The Statement of Facts next discuss a meeting in Washington D.C. arranged by the Ambassador’s wife between “high-level officials from both GEI and the Government of Chad” to sign a memorandum of understanding (MOU) in relation to the blocks.  The MOU was not signed at this meeting, but was shortly thereafter.  During a change in Chad’s government, a final production sharing agreement was delayed, and a new MOU was signed in November 2010.  According to the Statement of Facts, in January 2011, “GEI engaged new external legal counsel and transferred PSC-related documents for review” and GEI “also instructed new external legal counsel to either extend or redo the original consulting agreement” referenced above.  In mid-January 2011, the renewed consulting agreement was signed by GEI and the Ambassador’s wife.

Thereafter, “GEI and its outside legal advisors then travelled to Chad to complete the negotiations for the PSC” and on January 19, 2011, the PSC was signed.  Shortly thereafter, the $2 million payment from GEI to the Maryland entity wholly-owned by the Ambassador’s wife was made and deposited in the entity’s bank account in Washington D.C.

However, the Statement of Facts noted that even though the payments were made to persuade the “Ambassador to exercise his influence to assist GEI entering Chad,” no “influence was actually realized.”


GEI is a privately-held Canadian company and as such the FCPA’s dd-3 prong could apply if (in the words of the FCPA) GEI “or any officer, director, employee, or agent … while in the territory of the United States, corruptly [made] use of the mails or any means or instrumentality of interstate commerce or to do any other act in furtherance of” the payment scheme.

It is also interesting to note the relevance of the two “domestic concerns” (in the words of the FCPA) – namely the Maryland entity and Nevada entity – in the conduct at issue.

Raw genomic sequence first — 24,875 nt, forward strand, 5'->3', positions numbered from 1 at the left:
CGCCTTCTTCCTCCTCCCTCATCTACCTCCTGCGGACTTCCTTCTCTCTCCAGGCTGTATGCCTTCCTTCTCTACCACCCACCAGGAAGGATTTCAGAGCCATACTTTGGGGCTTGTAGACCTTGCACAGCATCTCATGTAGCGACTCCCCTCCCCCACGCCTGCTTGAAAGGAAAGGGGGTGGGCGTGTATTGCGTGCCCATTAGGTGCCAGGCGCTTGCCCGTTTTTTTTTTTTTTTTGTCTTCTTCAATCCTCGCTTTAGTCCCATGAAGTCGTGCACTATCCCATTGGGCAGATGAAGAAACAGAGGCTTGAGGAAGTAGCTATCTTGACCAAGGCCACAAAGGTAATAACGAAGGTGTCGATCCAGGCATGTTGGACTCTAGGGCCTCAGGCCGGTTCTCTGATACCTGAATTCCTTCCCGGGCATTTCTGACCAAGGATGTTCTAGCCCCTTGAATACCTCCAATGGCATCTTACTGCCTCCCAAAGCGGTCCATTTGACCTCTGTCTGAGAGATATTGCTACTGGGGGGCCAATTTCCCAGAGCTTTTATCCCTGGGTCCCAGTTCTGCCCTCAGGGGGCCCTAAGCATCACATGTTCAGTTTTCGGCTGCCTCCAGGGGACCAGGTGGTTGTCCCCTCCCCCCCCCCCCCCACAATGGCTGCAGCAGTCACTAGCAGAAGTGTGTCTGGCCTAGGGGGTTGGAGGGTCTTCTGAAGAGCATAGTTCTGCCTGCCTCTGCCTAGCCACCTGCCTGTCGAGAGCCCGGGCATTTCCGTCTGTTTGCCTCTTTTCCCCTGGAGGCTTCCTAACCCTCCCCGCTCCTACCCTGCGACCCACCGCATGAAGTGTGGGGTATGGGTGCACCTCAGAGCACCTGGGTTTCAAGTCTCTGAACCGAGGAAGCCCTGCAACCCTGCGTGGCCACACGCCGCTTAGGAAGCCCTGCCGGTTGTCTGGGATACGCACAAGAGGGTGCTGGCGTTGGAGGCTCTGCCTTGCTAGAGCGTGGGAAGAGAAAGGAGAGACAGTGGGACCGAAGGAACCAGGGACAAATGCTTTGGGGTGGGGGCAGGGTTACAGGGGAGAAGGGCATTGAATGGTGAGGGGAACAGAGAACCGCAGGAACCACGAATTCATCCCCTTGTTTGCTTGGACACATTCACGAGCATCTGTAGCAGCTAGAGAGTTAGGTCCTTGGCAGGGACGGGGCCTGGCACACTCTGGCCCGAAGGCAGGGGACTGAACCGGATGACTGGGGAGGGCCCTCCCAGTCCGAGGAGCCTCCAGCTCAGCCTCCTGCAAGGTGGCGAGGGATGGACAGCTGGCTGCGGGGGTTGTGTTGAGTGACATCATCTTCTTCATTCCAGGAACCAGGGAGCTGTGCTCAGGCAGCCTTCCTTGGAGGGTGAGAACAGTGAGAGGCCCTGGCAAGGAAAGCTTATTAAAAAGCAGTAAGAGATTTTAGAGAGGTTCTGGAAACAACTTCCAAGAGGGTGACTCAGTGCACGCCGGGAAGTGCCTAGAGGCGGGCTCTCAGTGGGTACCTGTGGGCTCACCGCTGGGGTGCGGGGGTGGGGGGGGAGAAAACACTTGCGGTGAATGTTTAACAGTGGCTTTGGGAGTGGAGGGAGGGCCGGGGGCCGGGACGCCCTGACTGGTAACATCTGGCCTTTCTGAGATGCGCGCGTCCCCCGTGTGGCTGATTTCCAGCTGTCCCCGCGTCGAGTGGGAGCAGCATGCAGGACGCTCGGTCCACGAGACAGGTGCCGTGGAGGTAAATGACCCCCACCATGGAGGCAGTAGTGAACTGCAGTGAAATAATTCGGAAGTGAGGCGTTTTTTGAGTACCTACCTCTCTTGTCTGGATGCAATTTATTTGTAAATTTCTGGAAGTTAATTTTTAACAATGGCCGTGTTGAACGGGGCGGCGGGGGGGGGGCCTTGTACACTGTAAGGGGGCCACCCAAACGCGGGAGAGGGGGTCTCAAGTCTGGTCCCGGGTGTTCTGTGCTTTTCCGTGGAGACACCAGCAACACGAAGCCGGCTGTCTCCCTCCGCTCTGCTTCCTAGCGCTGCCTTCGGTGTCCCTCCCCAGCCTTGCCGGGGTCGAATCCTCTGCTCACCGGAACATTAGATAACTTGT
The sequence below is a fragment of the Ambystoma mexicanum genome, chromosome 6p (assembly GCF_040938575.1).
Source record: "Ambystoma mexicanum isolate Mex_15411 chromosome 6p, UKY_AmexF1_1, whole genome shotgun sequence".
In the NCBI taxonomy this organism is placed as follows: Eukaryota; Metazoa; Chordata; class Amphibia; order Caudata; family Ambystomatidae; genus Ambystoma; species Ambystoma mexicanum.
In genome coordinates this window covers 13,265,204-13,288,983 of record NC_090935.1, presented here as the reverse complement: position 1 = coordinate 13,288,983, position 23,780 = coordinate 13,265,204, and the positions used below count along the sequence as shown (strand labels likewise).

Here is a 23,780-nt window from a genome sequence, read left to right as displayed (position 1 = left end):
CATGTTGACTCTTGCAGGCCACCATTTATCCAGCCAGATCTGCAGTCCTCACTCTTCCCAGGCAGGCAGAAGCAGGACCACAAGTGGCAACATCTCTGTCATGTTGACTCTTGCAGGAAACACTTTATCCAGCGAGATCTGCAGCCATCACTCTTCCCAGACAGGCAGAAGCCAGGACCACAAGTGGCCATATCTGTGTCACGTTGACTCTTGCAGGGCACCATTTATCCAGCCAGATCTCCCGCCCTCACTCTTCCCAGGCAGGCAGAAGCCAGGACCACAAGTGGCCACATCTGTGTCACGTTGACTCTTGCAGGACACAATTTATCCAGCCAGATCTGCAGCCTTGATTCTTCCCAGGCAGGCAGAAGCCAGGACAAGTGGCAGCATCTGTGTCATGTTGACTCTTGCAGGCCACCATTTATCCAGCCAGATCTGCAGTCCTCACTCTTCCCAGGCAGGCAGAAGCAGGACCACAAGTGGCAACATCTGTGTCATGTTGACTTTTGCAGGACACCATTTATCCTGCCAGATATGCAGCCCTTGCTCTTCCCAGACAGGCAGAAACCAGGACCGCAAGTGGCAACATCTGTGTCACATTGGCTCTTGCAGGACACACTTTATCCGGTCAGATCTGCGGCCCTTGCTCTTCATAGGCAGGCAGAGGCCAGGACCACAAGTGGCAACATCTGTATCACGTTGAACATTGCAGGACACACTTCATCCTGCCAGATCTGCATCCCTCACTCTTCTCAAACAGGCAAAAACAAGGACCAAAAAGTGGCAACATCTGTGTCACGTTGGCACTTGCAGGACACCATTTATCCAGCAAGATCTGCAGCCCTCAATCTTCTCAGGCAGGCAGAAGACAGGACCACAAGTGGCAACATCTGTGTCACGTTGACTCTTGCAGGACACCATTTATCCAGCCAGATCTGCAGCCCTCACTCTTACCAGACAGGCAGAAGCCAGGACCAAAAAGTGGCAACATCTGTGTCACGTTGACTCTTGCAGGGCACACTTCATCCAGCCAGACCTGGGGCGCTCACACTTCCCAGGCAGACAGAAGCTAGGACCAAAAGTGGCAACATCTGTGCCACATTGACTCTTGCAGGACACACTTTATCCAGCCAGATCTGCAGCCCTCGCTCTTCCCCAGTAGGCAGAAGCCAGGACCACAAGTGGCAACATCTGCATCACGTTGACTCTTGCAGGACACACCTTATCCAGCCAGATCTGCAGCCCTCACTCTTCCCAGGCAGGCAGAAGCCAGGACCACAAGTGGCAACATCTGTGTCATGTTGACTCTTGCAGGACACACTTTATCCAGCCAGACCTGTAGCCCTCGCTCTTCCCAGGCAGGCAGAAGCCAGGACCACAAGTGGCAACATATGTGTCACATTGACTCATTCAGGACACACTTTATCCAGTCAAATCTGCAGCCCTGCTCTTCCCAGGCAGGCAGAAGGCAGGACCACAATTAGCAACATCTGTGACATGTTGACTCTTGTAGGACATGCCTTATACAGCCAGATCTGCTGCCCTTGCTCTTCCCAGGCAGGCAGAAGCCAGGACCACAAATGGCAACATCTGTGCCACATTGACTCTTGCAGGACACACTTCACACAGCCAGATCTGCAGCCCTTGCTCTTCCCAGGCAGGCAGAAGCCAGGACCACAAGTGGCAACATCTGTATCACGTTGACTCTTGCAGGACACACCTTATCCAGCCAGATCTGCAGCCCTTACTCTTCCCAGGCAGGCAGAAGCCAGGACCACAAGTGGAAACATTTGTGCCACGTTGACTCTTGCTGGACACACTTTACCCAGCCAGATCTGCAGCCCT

Returning to the CFPOA action, this is only the third instance Canadian authorities have brought corporate charges under the CFPOA.  (See this prior post with an analysis of the Nikko Resources enforcement action and general reference to the Hydro Kleen enforcement action).  The Statement of Facts provide a useful description by the Canadian authorities of facts and circumstances they considered when arriving at the ultimate fine amount of $9 million (plus the 15% victim fine surcharge) for a total amount of $10.35 million.

Under the heading “Full and Extensive Cooperation with Authorities” the Statement of Facts indicates as follows.

  • An entirely new management team was hired within GEI between July 2011 and August 2011 and six new independent directors were appointed to GEI’s board.  “No current member of GEI’s management team or board of directors was involved with or knowledgeable about the consulting agreements that are issue in this case.”
  • GEI’s current board and management learned of the consulting agreements “in the course of conducting due diligence in anticipation of its initial public offering which was to take place prior to Dec. 31, 2011.  “Immediately” thereafter, a Special Committee comprised entirely of the independent members of GEI’s board was created and engaged outside legal counsel and forensic accounting experts.
  • GEI “disclosed the existence of the issues [and the results of its internal investigation] to representatives of the Public Prosecution Service of Canada” as well as “enforcement authorities in the U.S.”
  • “Hard costs paid to GEI’ legal and accounting advisors on the internal investigation currently stand at CAD $5.0 million.
  • “GEI made the further decision to withdraw its IPO, causing GEI to write off approximately CAD $1.8 million in sunk pre-IPO expenses” and “causing GEI to incur significantly higher costs of capital through private placements in order to be able to continue its operations.”


As to GEI’s “current development and exploration activities in Chad” see this recent company release.